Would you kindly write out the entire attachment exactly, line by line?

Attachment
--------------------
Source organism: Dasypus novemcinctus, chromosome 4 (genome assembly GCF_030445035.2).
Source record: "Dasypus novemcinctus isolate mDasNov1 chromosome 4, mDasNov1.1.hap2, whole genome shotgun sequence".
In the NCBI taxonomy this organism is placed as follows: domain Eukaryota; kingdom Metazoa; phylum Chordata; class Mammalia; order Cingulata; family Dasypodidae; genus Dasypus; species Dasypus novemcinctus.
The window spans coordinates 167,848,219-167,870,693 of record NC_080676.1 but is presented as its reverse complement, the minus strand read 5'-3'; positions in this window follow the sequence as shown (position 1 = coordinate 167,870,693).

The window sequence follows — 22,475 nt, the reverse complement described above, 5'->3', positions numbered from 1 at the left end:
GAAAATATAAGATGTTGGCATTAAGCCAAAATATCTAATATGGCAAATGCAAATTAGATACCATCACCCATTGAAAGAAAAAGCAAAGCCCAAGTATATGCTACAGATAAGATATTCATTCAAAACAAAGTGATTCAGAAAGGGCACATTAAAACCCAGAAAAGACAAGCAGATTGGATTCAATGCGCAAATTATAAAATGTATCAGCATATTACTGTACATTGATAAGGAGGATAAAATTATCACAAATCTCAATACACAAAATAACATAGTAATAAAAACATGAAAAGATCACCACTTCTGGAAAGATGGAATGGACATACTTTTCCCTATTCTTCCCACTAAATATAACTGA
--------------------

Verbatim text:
Source organism: Dasypus novemcinctus, chromosome 4 (genome assembly GCF_030445035.2).
Source record: "Dasypus novemcinctus isolate mDasNov1 chromosome 4, mDasNov1.1.hap2, whole genome shotgun sequence".
In the NCBI taxonomy this organism is placed as follows: domain Eukaryota; kingdom Metazoa; phylum Chordata; class Mammalia; order Cingulata; family Dasypodidae; genus Dasypus; species Dasypus novemcinctus.
The window spans coordinates 167,848,219-167,870,693 of record NC_080676.1 but is presented as its reverse complement, the minus strand read 5'-3'; positions in this window follow the sequence as shown (position 1 = coordinate 167,870,693).

The window sequence follows — 22,475 nt, the reverse complement described above, 5'->3', positions numbered from 1 at the left end:
GAAAATATAAGATGTTGGCATTAAGCCAAAATATCTAATATGGCAAATGCAAATTAGATACCATCACCCATTGAAAGAAAAAGCAAAGCCCAAGTATATGCTACAGATAAGATATTCATTCAAAACAAAGTGATTCAGAAAGGGCACATTAAAACCCAGAAAAGACAAGCAGATTGGATTCAATGCGCAAATTATAAAATGTATCAGCATATTACTGTACATTGATAAGGAGGATAAAATTATCACAAATCTCAATACACAAAATAACATAGTAATAAAAACATGAAAAGATCACCACTTCTGGAAAGATGGAATGGACATACTTTTCCCTATTCTTCCCACTAAATATAACTGA